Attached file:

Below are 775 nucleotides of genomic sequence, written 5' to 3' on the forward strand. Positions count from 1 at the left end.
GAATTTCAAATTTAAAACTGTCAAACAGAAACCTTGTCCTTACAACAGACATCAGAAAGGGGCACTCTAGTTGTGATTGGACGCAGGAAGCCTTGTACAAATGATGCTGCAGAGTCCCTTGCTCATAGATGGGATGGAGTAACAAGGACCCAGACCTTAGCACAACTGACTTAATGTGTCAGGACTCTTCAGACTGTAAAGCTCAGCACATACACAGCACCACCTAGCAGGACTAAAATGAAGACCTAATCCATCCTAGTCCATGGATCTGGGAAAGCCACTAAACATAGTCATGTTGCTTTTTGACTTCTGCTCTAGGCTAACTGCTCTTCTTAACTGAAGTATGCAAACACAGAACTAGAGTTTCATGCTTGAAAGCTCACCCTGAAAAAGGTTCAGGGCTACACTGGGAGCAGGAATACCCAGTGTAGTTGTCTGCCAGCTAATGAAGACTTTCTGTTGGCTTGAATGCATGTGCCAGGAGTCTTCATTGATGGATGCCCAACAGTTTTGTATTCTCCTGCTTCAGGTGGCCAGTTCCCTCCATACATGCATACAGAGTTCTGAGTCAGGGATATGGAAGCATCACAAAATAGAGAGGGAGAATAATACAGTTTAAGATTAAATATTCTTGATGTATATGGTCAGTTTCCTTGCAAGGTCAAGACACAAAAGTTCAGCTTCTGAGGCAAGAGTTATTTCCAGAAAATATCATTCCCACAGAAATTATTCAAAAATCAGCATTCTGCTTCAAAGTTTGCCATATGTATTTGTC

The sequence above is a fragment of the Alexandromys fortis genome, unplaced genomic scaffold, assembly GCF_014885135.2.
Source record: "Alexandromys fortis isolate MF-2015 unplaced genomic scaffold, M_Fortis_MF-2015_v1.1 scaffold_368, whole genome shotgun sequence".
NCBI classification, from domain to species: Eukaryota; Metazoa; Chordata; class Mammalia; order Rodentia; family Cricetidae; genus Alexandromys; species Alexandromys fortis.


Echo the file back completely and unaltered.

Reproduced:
Below are 775 nucleotides of genomic sequence, written 5' to 3' on the forward strand. Positions count from 1 at the left end.
GAATTTCAAATTTAAAACTGTCAAACAGAAACCTTGTCCTTACAACAGACATCAGAAAGGGGCACTCTAGTTGTGATTGGACGCAGGAAGCCTTGTACAAATGATGCTGCAGAGTCCCTTGCTCATAGATGGGATGGAGTAACAAGGACCCAGACCTTAGCACAACTGACTTAATGTGTCAGGACTCTTCAGACTGTAAAGCTCAGCACATACACAGCACCACCTAGCAGGACTAAAATGAAGACCTAATCCATCCTAGTCCATGGATCTGGGAAAGCCACTAAACATAGTCATGTTGCTTTTTGACTTCTGCTCTAGGCTAACTGCTCTTCTTAACTGAAGTATGCAAACACAGAACTAGAGTTTCATGCTTGAAAGCTCACCCTGAAAAAGGTTCAGGGCTACACTGGGAGCAGGAATACCCAGTGTAGTTGTCTGCCAGCTAATGAAGACTTTCTGTTGGCTTGAATGCATGTGCCAGGAGTCTTCATTGATGGATGCCCAACAGTTTTGTATTCTCCTGCTTCAGGTGGCCAGTTCCCTCCATACATGCATACAGAGTTCTGAGTCAGGGATATGGAAGCATCACAAAATAGAGAGGGAGAATAATACAGTTTAAGATTAAATATTCTTGATGTATATGGTCAGTTTCCTTGCAAGGTCAAGACACAAAAGTTCAGCTTCTGAGGCAAGAGTTATTTCCAGAAAATATCATTCCCACAGAAATTATTCAAAAATCAGCATTCTGCTTCAAAGTTTGCCATATGTATTTGTC

The sequence above is a fragment of the Alexandromys fortis genome, unplaced genomic scaffold, assembly GCF_014885135.2.
Source record: "Alexandromys fortis isolate MF-2015 unplaced genomic scaffold, M_Fortis_MF-2015_v1.1 scaffold_368, whole genome shotgun sequence".
NCBI classification, from domain to species: Eukaryota; Metazoa; Chordata; class Mammalia; order Rodentia; family Cricetidae; genus Alexandromys; species Alexandromys fortis.